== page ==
*This carpet is hand-knotted. Differences in shape, thickness, pattern and sizes can occur.
|Name||Tabriz - Arts & Crafts by William Morris|
|Size in feet ||10'5" x 7'11"|
|Size in meters||3.18 x 2.41|
|Pile (Fiber & Yarns Used)||100% Pure Lamb's Wool|
|Type of fabrication||Hand-knotted with Persian knots (Senneh)|
|Country Made In||Pakistan (South Asia)|
|Design Origin||Persian & European (English) Fusion|
|Condition||Excellent (Brand New)|
|Available In Other Sizes||Yes, upon special request|
**Each carpet is of the highest quality in its category & is carefully handpicked overseas by a member of the Bashir family. A Brief History of Tabriz Carpets
Tabriz is a city in north-western Iran which has a major weaving tradition dating to the 15th century. Tabriz is probably the most prolific carpet-producing center in the world, and certainly one of the oldest. This enchanted city was established more than a thousand years ago. After many invasions, occupations and wars, Tabriz took the ancient techniques of the past and created a huge rug-exporting industry. The finest era of Persian rug weaving was the Safavid Dynasty (1499 - 1722), when the Safavids overthrew the Turks who had occupied Tabriz. They gave the city one of the first Royal workshops, making it the artistic center of Persian culture. It was at this time that weavers from Tabriz introduced the curvilinear designs to the courts at Istanbul. After a decline of a few hundred years, Tabriz began re-establishing its position in the mid 19th century as the market center for the export of Persian rugs to the West. Today, many rugs produced in Tabriz emulate the artistic heritage of the Persian Safavid carpet, and when a designer in any part of the world wants to commission a certain pattern to be hand-woven, Tabriz is the city that he visits.Brief history of Arts & Crafts by William Morris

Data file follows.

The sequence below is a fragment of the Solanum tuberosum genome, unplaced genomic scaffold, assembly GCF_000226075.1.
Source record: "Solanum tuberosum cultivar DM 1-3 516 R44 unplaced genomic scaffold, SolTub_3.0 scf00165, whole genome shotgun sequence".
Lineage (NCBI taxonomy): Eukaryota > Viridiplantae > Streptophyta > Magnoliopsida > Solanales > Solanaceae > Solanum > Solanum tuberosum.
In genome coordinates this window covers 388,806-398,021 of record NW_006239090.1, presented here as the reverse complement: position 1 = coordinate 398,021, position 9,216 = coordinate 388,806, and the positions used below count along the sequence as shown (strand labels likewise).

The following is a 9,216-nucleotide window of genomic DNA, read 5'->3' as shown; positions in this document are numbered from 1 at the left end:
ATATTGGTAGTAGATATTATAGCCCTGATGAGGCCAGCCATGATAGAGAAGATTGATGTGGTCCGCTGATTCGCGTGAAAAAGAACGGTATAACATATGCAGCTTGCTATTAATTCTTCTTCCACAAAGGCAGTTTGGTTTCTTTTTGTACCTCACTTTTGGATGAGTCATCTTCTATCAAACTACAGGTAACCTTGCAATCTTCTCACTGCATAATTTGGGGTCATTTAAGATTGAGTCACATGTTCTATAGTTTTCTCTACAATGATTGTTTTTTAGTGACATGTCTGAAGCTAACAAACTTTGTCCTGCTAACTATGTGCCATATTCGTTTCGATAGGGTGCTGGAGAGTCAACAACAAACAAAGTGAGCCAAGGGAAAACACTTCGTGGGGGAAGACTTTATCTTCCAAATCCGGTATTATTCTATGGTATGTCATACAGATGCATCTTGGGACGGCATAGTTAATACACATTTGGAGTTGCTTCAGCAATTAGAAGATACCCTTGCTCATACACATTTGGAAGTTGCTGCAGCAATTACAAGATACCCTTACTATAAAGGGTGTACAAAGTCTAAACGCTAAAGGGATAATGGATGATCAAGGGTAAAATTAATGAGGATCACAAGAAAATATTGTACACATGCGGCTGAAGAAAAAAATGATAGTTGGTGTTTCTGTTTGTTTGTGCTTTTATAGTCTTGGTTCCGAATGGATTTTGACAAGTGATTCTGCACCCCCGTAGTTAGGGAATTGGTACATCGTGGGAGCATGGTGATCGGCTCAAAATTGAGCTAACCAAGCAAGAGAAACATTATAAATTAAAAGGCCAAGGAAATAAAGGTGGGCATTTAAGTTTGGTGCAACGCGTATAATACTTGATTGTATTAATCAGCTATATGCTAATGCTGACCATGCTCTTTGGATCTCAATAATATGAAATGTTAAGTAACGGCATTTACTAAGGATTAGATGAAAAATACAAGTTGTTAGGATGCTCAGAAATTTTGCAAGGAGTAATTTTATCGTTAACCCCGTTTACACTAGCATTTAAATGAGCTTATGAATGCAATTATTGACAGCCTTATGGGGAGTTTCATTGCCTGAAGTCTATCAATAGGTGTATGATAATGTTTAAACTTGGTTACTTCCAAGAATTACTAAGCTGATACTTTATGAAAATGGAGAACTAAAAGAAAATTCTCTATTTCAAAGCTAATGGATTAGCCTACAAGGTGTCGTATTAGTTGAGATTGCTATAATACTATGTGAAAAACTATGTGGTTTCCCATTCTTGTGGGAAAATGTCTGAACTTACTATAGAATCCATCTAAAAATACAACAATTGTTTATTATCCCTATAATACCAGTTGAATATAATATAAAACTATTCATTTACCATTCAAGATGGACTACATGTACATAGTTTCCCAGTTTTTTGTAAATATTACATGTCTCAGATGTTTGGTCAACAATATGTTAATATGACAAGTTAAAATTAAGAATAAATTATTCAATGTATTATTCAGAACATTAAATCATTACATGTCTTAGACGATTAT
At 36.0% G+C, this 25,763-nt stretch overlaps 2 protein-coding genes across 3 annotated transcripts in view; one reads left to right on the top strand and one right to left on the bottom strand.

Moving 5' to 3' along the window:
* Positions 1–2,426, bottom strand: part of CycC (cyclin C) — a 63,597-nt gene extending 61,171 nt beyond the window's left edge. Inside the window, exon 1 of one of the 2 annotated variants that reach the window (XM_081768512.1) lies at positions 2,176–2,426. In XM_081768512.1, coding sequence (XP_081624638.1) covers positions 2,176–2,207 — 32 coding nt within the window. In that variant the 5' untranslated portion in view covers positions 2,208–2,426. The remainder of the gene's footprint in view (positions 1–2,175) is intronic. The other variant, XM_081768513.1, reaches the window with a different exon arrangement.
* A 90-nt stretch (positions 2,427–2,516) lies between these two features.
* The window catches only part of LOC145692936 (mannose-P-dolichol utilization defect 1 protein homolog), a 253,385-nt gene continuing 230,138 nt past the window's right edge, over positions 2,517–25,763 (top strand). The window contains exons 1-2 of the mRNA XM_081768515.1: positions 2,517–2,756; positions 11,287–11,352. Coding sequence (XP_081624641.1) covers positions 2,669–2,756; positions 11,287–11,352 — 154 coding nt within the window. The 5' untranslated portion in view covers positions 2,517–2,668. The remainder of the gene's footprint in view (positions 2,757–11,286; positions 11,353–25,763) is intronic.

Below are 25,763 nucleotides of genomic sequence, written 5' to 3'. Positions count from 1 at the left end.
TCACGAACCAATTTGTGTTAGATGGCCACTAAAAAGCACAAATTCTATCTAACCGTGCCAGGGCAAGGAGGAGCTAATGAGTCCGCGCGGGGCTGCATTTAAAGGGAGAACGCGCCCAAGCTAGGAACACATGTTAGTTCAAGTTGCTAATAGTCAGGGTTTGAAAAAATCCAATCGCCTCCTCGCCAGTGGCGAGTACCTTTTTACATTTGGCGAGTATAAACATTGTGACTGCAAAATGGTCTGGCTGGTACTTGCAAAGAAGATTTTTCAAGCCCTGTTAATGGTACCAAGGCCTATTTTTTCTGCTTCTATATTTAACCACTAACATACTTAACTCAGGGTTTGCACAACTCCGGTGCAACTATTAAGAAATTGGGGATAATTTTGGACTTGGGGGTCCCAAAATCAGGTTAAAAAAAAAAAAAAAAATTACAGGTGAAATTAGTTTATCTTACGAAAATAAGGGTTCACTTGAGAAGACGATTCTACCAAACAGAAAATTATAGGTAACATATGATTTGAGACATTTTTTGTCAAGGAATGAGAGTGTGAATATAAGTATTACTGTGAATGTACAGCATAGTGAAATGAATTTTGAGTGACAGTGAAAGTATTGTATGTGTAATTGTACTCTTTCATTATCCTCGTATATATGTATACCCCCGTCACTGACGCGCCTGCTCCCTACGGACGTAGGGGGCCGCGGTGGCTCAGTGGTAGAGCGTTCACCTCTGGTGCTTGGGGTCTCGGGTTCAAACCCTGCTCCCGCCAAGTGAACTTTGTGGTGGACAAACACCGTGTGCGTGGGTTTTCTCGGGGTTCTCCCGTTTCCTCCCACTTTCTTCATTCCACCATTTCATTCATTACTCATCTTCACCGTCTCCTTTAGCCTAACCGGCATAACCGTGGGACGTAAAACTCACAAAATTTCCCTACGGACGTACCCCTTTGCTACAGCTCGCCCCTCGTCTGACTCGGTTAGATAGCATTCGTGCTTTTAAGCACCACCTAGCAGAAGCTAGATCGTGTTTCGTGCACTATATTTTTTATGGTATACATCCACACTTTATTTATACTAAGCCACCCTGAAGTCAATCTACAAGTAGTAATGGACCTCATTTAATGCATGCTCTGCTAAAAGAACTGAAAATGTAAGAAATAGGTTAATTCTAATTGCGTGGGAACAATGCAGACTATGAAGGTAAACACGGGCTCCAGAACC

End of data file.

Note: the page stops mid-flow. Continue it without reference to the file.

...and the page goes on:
William Morris was one of the most influential voices in Victorian art and architecture, and his influence spread far into the 20th century in the form of the Arts and Crafts Movement that he helped spawn. In 1859 Morris was annoyed that he could find no good textiles and furniture to decorate his new home, so he decided to design them himself. It was a momentous decision. With friends Burne-Jones, Rosetti, and Webb he formed a small firm, later called Morris and Company, to sell the products they designed. There was a profound social philosophy behind Morris' designing. He was a committed socialist and medievalist who was horrified by increasing mechanization and mass-production in the arts, and he dreamed of reestablishing the values of traditional craftsmanship and simplicity of design. His slogan was that art should be "by the people, for the people". Under Morris' leadership the company made a name for itself as a high quality producer of such diverse items as stained glass, wallpaper, textiles, and furniture, often with a floral or foliage motif.